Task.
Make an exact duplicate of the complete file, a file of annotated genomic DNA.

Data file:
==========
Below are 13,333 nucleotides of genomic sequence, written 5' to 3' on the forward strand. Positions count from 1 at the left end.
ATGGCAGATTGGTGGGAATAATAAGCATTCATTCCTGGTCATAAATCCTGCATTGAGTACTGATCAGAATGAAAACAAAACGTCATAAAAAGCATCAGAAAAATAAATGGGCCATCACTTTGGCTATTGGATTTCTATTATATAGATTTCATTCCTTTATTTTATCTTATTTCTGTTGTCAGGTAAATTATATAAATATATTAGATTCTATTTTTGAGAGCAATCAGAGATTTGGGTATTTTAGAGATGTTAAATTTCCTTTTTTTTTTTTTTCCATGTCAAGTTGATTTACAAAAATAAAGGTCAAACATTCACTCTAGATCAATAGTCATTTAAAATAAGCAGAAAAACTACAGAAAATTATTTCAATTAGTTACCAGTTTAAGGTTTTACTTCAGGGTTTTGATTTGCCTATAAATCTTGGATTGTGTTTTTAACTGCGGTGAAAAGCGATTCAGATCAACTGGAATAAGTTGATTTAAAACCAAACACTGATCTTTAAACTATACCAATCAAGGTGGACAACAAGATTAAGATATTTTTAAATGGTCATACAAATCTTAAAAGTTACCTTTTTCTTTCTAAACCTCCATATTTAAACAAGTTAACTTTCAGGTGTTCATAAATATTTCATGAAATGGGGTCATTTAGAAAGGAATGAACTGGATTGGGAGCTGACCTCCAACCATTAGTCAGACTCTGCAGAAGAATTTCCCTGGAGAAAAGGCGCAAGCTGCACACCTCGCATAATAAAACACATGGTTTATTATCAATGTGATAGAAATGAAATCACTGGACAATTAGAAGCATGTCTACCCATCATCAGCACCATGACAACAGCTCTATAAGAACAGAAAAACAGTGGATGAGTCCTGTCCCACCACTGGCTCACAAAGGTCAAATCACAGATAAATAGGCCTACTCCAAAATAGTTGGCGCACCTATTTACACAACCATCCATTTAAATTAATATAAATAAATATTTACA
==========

Below are 13,333 nucleotides of genomic sequence, written 5' to 3' on the forward strand. Positions count from 1 at the left end.
ATGGCAGATTGGTGGGAATAATAAGCATTCATTCCTGGTCATAAATCCTGCATTGAGTACTGATCAGAATGAAAACAAAACGTCATAAAAAGCATCAGAAAAATAAATGGGCCATCACTTTGGCTATTGGATTTCTATTATATAGATTTCATTCCTTTATTTTATCTTATTTCTGTTGTCAGGTAAATTATATAAATATATTAGATTCTATTTTTGAGAGCAATCAGAGATTTGGGTATTTTAGAGATGTTAAATTTCCTTTTTTTTTTTTTTCCATGTCAAGTTGATTTACAAAAATAAAGGTCAAACATTCACTCTAGATCAATAGTCATTTAAAATAAGCAGAAAAACTACAGAAAATTATTTCAATTAGTTACCAGTTTAAGGTTTTACTTCAGGGTTTTGATTTGCCTATAAATCTTGGATTGTGTTTTTAACTGCGGTGAAAAGCGATTCAGATCAACTGGAATAAGTTGATTTAAAACCAAACACTGATCTTTAAACTATACCAATCAAGGTGGACAACAAGATTAAGATATTTTTAAATGGTCATACAAATCTTAAAAGTTACCTTTTTCTTTCTAAACCTCCATATTTAAACAAGTTAACTTTCAGGTGTTCATAAATATTTCATGAAATGGGGTCATTTAGAAAGGAATGAACTGGATTGGGAGCTGACCTCCAACCATTAGTCAGACTCTGCAGAAGAATTTCCCTGGAGAAAAGGCGCAAGCTGCACACCTCGCATAATAAAACACATGGTTTATTATCAATGTGATAGAAATGAAATCACTGGACAATTAGAAGCATGTCTACCCATCATCAGCACCATGACAACAGCTCTATAAGAACAGAAAAACAGTGGATGAGTCCTGTCCCACCACTGGCTCACAAAGGTCAAATCACAGATAAATAGGCCTACTCCAAAATAGTTGGCGCACCTATTTACACAACCATCCATTTAAATTAATATAAATAAATATTTACA